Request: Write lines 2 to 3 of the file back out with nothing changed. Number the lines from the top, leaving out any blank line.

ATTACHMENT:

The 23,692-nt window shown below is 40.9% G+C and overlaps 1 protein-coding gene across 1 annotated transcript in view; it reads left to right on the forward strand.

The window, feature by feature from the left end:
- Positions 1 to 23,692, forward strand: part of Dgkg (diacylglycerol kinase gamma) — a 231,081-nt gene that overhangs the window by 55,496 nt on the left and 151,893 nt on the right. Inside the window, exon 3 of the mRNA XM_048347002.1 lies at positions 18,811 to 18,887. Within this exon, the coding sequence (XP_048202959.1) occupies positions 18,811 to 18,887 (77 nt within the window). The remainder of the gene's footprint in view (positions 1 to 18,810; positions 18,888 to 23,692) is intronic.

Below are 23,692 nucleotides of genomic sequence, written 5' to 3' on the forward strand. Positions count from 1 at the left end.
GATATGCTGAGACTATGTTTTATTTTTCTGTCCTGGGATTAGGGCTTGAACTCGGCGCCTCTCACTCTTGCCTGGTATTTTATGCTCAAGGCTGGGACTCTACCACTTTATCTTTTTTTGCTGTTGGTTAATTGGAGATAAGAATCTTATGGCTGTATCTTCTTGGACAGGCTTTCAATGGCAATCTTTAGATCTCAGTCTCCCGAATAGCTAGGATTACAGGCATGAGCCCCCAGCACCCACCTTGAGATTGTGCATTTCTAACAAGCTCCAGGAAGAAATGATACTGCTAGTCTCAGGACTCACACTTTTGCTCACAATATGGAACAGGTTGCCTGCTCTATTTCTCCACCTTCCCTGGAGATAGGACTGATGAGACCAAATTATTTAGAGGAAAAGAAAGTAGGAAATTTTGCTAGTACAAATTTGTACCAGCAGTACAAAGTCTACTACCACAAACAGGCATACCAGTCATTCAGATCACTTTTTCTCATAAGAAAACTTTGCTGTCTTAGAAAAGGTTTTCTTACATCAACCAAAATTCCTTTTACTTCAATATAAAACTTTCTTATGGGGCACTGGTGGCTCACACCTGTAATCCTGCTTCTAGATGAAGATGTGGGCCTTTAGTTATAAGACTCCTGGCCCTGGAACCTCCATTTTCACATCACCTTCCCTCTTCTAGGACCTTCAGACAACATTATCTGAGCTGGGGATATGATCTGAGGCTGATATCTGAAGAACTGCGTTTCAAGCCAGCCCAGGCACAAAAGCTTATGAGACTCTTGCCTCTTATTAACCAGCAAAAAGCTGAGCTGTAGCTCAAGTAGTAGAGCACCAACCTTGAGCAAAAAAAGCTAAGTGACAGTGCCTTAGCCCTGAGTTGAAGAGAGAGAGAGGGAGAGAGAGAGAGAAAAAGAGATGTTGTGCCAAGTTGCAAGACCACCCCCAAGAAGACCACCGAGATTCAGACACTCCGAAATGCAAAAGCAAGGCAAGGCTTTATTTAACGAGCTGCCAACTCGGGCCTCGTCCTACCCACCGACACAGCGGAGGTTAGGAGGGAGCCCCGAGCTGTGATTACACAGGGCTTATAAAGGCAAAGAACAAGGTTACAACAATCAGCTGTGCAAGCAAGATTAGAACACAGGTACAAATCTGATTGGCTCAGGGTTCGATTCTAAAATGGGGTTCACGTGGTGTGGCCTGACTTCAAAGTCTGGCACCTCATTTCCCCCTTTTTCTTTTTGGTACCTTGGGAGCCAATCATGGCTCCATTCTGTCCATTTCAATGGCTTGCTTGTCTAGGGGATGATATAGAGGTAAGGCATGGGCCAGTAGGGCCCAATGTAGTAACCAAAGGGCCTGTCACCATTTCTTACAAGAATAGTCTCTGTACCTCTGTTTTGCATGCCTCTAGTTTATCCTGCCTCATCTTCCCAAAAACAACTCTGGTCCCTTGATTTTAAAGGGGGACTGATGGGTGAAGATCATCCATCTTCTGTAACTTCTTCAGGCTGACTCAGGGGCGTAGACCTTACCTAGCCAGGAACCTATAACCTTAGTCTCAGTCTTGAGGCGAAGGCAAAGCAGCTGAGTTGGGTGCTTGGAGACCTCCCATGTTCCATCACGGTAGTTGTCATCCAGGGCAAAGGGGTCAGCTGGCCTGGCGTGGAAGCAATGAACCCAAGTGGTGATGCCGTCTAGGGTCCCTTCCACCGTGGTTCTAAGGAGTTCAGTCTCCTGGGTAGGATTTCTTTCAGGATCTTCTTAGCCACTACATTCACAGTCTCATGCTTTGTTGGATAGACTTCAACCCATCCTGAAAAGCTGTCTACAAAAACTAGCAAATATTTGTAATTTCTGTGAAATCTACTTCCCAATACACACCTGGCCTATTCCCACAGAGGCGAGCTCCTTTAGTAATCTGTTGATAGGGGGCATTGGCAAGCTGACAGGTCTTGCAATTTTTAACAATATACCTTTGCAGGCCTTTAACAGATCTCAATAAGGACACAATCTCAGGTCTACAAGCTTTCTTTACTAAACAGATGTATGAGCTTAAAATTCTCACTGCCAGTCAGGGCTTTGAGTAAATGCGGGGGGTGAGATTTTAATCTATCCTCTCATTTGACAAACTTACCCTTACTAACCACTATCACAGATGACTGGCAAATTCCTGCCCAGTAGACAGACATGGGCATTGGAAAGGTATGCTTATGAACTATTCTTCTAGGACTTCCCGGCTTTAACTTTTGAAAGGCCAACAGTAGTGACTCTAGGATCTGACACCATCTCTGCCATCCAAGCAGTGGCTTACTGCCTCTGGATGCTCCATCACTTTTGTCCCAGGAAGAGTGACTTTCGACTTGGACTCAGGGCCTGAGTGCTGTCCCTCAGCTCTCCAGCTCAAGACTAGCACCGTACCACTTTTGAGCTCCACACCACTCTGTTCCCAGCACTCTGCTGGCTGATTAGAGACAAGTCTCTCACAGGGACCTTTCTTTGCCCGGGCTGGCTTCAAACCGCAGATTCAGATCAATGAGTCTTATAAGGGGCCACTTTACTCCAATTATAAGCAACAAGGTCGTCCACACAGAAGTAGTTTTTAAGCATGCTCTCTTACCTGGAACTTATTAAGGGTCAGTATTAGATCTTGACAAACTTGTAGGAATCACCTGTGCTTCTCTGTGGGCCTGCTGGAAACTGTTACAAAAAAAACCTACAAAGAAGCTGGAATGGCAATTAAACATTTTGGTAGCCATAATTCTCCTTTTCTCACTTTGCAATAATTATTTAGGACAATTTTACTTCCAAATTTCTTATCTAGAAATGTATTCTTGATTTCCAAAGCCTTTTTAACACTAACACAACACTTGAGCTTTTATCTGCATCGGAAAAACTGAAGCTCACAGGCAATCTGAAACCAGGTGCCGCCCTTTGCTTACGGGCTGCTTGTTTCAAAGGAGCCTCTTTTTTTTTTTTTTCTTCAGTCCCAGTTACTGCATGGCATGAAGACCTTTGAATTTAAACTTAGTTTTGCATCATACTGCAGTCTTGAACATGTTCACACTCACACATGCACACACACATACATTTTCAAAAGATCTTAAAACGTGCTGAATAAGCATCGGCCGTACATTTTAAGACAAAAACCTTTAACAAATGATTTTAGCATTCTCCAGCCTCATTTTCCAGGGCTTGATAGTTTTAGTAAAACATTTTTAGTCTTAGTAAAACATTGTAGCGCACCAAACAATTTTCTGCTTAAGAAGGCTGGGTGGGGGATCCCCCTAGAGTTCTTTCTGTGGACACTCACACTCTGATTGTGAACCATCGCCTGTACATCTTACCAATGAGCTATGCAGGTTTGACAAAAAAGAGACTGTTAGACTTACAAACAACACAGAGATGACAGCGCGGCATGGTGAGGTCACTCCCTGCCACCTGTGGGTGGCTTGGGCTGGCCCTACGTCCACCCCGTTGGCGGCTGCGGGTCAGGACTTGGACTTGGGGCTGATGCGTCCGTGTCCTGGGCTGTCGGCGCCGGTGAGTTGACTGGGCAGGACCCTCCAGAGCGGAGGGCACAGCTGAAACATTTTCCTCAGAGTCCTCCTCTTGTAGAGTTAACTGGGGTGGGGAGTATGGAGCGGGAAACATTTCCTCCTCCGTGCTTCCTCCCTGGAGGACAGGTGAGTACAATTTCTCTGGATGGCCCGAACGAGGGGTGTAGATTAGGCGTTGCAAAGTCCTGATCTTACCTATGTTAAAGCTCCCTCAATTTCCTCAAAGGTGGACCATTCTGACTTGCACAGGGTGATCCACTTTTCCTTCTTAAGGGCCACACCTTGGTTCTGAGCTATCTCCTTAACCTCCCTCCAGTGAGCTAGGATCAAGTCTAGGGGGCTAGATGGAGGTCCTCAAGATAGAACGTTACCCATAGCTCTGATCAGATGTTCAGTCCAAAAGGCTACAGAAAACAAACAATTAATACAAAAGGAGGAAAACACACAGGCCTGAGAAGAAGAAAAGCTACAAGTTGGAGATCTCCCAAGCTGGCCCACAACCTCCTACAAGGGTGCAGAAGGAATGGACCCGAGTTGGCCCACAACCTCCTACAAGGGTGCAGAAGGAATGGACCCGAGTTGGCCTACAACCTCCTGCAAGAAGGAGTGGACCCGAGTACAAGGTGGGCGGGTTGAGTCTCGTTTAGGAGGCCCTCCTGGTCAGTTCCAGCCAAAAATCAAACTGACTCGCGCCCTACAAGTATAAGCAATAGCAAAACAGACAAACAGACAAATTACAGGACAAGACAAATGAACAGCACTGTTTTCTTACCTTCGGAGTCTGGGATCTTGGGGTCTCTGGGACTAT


The window, feature by feature from the left end:
- Positions 1 to 23,692, forward strand: part of Dgkg (diacylglycerol kinase gamma) — a 231,081-nt gene that overhangs the window by 55,496 nt on the left and 151,893 nt on the right. Inside the window, exon 3 of the mRNA XM_048347002.1 lies at positions 18,811 to 18,887. Within this exon, the coding sequence (XP_048202959.1) occupies positions 18,811 to 18,887 (77 nt within the window). The remainder of the gene's footprint in view (positions 1 to 18,810; positions 18,888 to 23,692) is intronic.